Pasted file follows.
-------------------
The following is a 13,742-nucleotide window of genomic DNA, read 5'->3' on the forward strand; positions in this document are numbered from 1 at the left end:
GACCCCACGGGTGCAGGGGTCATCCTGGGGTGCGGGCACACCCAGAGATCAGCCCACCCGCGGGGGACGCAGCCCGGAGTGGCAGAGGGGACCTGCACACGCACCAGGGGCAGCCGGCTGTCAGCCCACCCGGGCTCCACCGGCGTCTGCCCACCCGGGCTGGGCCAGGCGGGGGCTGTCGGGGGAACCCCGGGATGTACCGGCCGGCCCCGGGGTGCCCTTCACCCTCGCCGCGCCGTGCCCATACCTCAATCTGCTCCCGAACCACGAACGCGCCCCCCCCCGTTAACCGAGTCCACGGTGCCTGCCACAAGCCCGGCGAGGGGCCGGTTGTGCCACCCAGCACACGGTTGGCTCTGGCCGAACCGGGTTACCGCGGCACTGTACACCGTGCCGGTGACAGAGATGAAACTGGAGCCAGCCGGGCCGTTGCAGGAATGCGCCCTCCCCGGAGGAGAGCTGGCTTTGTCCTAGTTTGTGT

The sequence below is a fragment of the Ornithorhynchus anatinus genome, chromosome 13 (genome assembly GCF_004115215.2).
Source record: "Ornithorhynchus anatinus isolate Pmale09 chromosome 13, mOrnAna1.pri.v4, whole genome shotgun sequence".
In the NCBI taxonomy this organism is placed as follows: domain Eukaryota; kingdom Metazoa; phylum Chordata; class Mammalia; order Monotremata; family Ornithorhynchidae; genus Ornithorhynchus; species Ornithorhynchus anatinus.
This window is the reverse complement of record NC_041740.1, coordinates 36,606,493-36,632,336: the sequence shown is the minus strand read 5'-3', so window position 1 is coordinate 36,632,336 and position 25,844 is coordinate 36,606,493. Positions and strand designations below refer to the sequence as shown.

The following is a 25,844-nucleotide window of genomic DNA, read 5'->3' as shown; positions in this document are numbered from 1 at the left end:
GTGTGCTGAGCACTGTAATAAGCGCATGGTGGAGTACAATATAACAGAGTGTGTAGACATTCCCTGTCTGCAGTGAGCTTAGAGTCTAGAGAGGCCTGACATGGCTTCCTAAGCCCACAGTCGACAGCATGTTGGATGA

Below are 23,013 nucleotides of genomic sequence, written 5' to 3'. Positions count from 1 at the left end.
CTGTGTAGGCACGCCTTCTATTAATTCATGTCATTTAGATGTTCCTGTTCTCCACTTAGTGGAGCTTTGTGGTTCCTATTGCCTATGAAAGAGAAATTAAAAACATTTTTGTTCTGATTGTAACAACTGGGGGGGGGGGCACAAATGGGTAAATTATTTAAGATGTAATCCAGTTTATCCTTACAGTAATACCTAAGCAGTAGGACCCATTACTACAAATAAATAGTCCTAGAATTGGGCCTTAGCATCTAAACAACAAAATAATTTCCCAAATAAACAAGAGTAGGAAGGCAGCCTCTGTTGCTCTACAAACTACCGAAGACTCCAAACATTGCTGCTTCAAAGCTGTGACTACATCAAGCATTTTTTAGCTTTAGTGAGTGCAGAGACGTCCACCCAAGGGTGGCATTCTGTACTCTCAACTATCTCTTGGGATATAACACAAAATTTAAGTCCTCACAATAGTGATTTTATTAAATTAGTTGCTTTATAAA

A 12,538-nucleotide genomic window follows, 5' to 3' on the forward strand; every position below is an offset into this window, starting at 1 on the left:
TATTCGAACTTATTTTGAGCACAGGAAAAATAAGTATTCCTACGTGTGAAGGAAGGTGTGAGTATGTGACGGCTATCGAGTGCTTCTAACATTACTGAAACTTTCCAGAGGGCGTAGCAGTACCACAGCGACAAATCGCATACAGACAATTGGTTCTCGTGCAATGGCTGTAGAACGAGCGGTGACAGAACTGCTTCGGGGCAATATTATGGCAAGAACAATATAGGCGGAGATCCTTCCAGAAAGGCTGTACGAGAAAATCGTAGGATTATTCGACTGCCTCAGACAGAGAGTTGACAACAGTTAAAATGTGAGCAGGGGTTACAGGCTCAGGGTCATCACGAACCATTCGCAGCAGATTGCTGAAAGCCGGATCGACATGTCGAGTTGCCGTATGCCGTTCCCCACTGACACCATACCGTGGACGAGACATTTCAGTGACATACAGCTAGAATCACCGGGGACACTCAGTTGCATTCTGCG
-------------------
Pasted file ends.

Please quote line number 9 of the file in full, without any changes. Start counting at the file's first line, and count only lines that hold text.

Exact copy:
Below are 23,013 nucleotides of genomic sequence, written 5' to 3'. Positions count from 1 at the left end.